Online property portal Rightmove is teaming up with BT to list the broadband speed of homes on its website. Would you pay more for a new home that guaranteed faster broadband?
Those looking for a new home no doubt scrutinise the number of bedrooms, the size of the living areas and garden, and the quality of the bathroom and kitchen. But what about its broadband connection?
Prospective buyers will soon be able to see what internet speed they can expect as Rightmove, the UK’s largest property website, has worked with BT to list the speeds of over one million homes.
Predictably, Rightmove will also record whether houses have access to BT’s exclusive 40Mbps Infinity broadband service, which is currently rolling out to homes throughout the UK.
Access to broadband is a postcode lottery
It’s no secret that the type and speed of broadband you can access depends on where you live, even for those within the same city. The service varies dramatically in London, for example, and the situation’s even worse if you dwell in a rural area.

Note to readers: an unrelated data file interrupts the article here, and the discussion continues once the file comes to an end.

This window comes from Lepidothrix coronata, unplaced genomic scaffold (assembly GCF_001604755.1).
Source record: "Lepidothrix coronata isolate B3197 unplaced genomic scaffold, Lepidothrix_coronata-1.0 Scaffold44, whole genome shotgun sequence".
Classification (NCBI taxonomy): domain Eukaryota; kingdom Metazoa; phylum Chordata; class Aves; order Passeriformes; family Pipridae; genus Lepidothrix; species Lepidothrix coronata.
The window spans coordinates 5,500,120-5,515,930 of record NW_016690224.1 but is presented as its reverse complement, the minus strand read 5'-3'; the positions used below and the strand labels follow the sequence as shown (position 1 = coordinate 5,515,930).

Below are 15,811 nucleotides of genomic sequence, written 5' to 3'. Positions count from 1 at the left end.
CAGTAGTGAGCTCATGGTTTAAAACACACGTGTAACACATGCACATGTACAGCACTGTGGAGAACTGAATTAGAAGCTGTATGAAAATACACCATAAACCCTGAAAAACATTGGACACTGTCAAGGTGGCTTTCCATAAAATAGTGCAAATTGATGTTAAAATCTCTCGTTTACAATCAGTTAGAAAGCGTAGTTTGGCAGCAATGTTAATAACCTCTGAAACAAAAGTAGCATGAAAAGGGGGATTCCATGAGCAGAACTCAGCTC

Only today I was speaking to my broadband provider about switching to a faster connection. Yet, it told me that there’s no point as all the other providers in my area piggyback on BT’s infrastructure.
As the operator explained it – switching wouldn’t change either the price or the speed.
Does broadband affect your buying decision?
I’m not about to sell up on the promise of better broadband. I’m far too happy with my view of the South Downs and the Jack and Jill windmills. And my daughter loves the local village school.
However, if we did decide to move, I’d welcome the chance to check out my broadband options as part of the house’s particulars.
For me, broadband is as essential a service as electricity, gas and mains plumbing. I rely on it for my job (I work from home one day a week) and, apart from that, I couldn’t live without the BBC iPlayer, which depends on a decent internet connection.
In the meantime, I welcome Rightmove’s tool, which I hope will make it easier for the general public to see the types of broadband services they can access in their areas.
Moreover, since local businesses and home owners increasingly rely on the internet, rubbish speeds could drive them away from particular areas. If so, hopefully it will put greater pressure on local councils to make the government deliver on its promise to roll out decent broadband to all UK residents – regardless of where they live.